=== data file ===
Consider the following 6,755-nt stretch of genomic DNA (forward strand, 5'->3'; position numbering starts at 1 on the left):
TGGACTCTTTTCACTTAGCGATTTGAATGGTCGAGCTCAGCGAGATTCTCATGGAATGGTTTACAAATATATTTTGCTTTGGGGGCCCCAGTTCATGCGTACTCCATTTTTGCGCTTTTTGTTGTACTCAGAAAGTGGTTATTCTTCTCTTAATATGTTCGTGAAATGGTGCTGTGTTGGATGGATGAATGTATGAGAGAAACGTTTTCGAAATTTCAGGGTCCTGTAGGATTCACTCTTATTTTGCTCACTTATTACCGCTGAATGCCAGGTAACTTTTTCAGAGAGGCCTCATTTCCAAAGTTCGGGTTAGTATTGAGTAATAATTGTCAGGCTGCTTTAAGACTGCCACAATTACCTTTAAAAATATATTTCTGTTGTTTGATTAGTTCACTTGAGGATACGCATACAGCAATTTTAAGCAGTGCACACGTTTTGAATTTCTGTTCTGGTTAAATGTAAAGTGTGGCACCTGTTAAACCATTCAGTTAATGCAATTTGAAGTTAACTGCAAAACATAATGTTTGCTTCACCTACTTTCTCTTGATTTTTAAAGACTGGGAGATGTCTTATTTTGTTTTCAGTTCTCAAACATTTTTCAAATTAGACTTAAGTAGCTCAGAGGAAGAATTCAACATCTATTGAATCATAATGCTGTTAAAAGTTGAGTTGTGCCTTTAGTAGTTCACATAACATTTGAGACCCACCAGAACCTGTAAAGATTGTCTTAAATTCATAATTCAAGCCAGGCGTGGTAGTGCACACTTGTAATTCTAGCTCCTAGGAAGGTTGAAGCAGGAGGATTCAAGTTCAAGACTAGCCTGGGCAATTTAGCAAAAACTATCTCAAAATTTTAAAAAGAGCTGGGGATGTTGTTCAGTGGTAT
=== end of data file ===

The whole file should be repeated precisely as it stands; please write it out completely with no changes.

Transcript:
Consider the following 6,755-nt stretch of genomic DNA (forward strand, 5'->3'; position numbering starts at 1 on the left):
TGGACTCTTTTCACTTAGCGATTTGAATGGTCGAGCTCAGCGAGATTCTCATGGAATGGTTTACAAATATATTTTGCTTTGGGGGCCCCAGTTCATGCGTACTCCATTTTTGCGCTTTTTGTTGTACTCAGAAAGTGGTTATTCTTCTCTTAATATGTTCGTGAAATGGTGCTGTGTTGGATGGATGAATGTATGAGAGAAACGTTTTCGAAATTTCAGGGTCCTGTAGGATTCACTCTTATTTTGCTCACTTATTACCGCTGAATGCCAGGTAACTTTTTCAGAGAGGCCTCATTTCCAAAGTTCGGGTTAGTATTGAGTAATAATTGTCAGGCTGCTTTAAGACTGCCACAATTACCTTTAAAAATATATTTCTGTTGTTTGATTAGTTCACTTGAGGATACGCATACAGCAATTTTAAGCAGTGCACACGTTTTGAATTTCTGTTCTGGTTAAATGTAAAGTGTGGCACCTGTTAAACCATTCAGTTAATGCAATTTGAAGTTAACTGCAAAACATAATGTTTGCTTCACCTACTTTCTCTTGATTTTTAAAGACTGGGAGATGTCTTATTTTGTTTTCAGTTCTCAAACATTTTTCAAATTAGACTTAAGTAGCTCAGAGGAAGAATTCAACATCTATTGAATCATAATGCTGTTAAAAGTTGAGTTGTGCCTTTAGTAGTTCACATAACATTTGAGACCCACCAGAACCTGTAAAGATTGTCTTAAATTCATAATTCAAGCCAGGCGTGGTAGTGCACACTTGTAATTCTAGCTCCTAGGAAGGTTGAAGCAGGAGGATTCAAGTTCAAGACTAGCCTGGGCAATTTAGCAAAAACTATCTCAAAATTTTAAAAAGAGCTGGGGATGTTGTTCAGTGGTAT